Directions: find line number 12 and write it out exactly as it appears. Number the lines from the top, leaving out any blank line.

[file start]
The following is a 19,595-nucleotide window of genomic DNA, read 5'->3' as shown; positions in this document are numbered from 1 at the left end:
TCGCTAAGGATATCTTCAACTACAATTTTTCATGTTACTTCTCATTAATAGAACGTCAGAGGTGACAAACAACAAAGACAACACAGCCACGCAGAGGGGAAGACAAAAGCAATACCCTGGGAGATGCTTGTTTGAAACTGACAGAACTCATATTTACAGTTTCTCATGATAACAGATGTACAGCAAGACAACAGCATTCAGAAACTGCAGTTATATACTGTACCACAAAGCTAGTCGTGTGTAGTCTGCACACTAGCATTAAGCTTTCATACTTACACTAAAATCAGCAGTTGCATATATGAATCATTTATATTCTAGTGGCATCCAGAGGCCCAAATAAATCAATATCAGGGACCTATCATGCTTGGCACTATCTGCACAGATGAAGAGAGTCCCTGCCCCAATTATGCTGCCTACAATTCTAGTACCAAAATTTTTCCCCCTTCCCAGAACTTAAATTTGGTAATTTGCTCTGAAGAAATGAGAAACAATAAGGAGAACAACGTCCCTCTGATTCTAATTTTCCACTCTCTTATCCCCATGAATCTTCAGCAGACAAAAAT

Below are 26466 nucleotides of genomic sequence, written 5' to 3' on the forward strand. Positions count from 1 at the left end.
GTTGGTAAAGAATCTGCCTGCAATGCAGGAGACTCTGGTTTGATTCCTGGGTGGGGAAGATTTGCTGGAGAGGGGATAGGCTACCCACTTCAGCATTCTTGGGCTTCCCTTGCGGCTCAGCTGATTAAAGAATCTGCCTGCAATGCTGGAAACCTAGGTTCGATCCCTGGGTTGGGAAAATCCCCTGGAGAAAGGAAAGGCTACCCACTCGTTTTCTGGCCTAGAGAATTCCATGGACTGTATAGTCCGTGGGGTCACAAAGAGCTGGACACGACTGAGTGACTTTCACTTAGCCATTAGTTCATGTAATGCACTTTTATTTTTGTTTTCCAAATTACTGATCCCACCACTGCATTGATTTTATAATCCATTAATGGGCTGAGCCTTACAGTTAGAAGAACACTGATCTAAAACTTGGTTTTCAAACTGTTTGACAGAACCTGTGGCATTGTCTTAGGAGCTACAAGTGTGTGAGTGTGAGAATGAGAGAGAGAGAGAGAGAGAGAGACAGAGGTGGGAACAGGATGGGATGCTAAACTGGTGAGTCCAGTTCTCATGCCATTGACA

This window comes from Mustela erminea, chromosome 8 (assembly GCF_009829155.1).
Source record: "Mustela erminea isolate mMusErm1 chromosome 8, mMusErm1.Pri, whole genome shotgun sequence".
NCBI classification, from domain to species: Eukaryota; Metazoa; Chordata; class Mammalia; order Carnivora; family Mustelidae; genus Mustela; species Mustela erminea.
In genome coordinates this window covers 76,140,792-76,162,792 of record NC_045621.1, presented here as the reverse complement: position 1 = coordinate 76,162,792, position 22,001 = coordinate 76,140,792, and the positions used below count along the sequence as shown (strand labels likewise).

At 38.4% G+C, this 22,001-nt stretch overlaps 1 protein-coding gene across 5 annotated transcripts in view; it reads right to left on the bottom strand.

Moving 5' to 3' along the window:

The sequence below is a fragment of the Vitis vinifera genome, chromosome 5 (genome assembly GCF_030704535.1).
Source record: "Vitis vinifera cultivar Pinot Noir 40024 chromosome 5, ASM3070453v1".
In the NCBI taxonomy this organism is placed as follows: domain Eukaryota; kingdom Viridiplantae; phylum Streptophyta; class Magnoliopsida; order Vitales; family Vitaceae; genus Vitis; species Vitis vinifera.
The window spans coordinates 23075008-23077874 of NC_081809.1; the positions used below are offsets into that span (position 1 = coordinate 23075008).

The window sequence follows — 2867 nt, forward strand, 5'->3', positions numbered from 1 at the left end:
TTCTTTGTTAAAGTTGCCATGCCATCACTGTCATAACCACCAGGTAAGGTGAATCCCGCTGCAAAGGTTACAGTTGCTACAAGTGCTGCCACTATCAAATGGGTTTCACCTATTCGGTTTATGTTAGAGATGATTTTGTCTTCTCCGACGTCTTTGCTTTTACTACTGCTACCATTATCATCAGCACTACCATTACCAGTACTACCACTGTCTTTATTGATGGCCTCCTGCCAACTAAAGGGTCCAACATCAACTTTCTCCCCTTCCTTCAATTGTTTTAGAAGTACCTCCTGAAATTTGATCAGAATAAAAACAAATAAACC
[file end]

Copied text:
Source record: "Vitis vinifera cultivar Pinot Noir 40024 chromosome 5, ASM3070453v1".